Canadian Pizza Magazine

Features In the Kitchen Ingredients
from the editor’s desk: More than a price point


January 6, 2011
By Laura Aiken


Topics

nother year, another dairy increase. Surprising isn’t the word that comes to mind. Year after year, the Canadian Restaurant and Foodservices Association’s (CRFA) lobbying is commendable. Year after year the valid points of unjustified inequity seem to fall on deaf ears. The price of milk will increase by 1.5 per cent on Feb. 1. No rollbacks. No level playing field for frozen and fresh pizza makers. Looking back at a January 2009 editorial I wrote on dairy prices, it seems I could essentially reprint it today with a few numbers updated.

Another year, another dairy increase. Surprising isn’t the word that comes to mind. Year after year, the Canadian Restaurant and Foodservices Association’s (CRFA) lobbying is commendable. Year after year the valid points of unjustified inequity seem to fall on deaf ears. The price of milk will increase by 1.5 per cent on Feb. 1. No rollbacks. No level playing field for frozen and fresh pizza makers. Looking back at a January 2009 editorial I wrote on dairy prices, it seems I could essentially reprint it today with a few numbers updated.

And, as was the case in 2009, consumer interest in cheese still seems to be ever burgeoning. Last time I peeked into a Chapters, cheese books had their own dominant display in the cooking section. Cheese may be expensive, particularly artisanal varieties, but it’s an affordable and desired luxury for some. For others, they just want loads of cheese on their pizza, and the more, the better. Appeasing this crowd often means offering a competitively cheap price, whereas the foodie crowd is willing to dole out extra dollars without complaint, well educated in the value of what they are paying for. And somewhere between foodie and finger lickin’ good is probably the palate of your average customer, sometimes in the mood to pay more, sometimes insistent on paying less.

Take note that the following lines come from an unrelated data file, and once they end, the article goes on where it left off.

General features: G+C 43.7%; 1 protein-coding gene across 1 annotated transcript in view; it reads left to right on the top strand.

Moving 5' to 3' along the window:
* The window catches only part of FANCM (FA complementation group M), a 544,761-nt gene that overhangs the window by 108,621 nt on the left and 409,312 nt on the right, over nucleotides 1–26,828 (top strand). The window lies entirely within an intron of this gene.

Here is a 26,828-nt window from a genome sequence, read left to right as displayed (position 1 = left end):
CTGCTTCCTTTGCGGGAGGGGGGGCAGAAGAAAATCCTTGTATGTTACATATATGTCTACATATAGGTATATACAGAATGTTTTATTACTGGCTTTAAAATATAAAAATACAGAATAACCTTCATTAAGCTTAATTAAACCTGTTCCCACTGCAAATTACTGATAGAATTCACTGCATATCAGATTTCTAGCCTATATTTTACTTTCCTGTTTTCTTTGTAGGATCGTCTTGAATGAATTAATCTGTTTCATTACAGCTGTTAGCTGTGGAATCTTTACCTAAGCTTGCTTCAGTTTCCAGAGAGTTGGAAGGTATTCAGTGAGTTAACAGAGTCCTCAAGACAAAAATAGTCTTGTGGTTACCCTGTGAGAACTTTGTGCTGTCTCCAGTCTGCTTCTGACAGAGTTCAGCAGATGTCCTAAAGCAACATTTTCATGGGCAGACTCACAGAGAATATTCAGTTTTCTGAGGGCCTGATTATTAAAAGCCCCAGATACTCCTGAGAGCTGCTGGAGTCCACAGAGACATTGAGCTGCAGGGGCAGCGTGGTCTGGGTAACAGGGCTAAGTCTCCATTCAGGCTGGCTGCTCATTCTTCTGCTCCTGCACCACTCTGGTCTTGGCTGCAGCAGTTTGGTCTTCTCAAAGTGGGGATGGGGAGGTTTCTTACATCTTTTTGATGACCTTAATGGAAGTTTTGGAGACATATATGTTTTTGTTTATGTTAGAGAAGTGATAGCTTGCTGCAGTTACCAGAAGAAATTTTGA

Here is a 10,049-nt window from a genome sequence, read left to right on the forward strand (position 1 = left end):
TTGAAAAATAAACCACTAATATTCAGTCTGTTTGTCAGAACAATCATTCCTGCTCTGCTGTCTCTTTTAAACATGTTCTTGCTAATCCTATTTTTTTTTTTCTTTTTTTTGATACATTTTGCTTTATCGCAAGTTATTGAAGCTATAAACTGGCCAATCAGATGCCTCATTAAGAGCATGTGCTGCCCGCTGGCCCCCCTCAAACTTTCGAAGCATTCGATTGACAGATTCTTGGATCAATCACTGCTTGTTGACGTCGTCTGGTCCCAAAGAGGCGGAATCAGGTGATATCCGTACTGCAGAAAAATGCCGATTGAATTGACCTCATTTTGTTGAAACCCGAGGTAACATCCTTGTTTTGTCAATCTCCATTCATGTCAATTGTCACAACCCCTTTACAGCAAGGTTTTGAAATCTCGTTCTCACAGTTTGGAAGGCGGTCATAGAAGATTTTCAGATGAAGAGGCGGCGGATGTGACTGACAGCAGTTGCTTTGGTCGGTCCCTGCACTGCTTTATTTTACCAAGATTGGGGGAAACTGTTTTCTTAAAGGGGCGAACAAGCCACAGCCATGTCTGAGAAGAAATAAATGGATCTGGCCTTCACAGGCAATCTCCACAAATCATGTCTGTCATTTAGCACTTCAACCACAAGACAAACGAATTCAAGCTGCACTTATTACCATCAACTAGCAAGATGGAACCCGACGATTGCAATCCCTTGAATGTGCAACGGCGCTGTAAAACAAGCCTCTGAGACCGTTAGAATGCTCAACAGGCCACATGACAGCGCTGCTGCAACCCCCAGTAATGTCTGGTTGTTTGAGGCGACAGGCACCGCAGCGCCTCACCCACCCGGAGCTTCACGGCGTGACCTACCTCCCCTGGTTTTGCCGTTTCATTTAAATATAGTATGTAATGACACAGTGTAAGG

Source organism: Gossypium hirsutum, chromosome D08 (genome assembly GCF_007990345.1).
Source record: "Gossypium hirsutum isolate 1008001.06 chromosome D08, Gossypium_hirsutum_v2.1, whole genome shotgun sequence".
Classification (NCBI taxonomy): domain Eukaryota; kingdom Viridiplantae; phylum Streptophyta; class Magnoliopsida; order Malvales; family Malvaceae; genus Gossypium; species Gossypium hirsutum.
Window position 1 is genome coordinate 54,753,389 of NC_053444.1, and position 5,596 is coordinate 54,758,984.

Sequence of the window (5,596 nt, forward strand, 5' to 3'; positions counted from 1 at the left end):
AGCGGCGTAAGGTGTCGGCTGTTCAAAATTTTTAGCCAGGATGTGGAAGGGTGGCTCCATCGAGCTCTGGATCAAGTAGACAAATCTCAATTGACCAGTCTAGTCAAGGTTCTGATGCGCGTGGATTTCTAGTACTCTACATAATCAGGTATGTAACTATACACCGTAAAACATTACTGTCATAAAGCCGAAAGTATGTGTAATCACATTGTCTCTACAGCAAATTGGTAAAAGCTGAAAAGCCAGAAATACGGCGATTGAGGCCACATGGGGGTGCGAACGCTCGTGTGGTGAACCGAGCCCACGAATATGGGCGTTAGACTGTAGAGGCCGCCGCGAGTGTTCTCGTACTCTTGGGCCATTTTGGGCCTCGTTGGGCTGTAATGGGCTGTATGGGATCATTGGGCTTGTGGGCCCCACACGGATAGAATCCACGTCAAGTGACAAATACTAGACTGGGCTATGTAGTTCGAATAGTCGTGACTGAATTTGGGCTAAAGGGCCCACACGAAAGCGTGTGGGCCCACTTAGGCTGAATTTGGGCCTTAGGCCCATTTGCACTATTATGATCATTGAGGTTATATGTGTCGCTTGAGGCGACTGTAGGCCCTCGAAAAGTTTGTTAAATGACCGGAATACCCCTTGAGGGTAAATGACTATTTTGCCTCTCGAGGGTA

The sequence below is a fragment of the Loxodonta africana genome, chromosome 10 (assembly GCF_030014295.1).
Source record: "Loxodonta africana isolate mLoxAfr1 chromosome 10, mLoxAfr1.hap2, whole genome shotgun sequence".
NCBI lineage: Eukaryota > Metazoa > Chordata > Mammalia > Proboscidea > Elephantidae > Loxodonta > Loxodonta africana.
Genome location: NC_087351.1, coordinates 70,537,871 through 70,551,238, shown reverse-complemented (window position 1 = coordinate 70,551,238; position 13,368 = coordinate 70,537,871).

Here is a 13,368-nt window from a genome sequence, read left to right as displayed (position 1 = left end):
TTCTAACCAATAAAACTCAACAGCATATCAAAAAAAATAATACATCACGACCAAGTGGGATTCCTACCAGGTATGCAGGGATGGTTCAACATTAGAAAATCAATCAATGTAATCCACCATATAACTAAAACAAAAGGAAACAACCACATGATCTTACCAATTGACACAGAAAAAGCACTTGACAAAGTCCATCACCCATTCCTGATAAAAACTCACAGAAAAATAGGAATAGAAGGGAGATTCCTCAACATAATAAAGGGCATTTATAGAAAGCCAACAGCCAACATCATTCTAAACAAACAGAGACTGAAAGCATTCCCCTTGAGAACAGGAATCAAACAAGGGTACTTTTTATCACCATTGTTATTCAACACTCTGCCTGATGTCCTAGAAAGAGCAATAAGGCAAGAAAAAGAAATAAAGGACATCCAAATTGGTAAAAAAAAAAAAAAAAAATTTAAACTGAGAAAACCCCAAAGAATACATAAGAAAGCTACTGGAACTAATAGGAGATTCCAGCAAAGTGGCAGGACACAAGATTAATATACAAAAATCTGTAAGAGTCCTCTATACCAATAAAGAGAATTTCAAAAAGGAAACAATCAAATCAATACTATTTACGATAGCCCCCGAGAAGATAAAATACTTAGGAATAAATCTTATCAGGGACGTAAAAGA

This division of customers can be frustrating in the face of rising costs, but pizzerias offer so much more than a price point. As a pizzeria operator you are giving back employment opportunity, nourishment, enjoyment and a sense of neighbourhood. If you’ve been feeling good about your involvement with your community, it’s time to think about nominating yourself for our Pizza with Purpose award. If you haven’t been feeling like a part of your community, it’s a new year and a great time to reflect on what more you can do. The karma in community ties is not only a moral circle, but makes good business sense when you consider the all-powerful word of mouth. The little things count.

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My grandfather owned a pharmacy in a small town for more than 30 years. I ended up working at a pizza place in the same spot as a young adult. I would get to talking with longtime residents who were also regular customers and my grandpa’s store invariably came up, accompanied by a tale of some favour he’d done that they still recalled long after he’d retired. Often it was his willingness to deliver needed medication at all hours. Before his death he was given a Citizen of the Year award in his community, and I remember being so proud of how much of a difference his generosity made. Some people really go above and beyond and we want to recognize our country’s pizzerias for their dedicated efforts. Perhaps you sponsor a local sports team, work with an association like MADD or fundraise for local schools. To be as passionate and proud of the work you do for free is easily as fulfilling as the labour of love you do for pay. You’ll find the Pizza with Purpose entry form online at www.canadianpizzamag.com

Remember, rising costs may feel like a kick in the teeth but you offer so much more than a price point. Be more to your customers and they will pay more to you.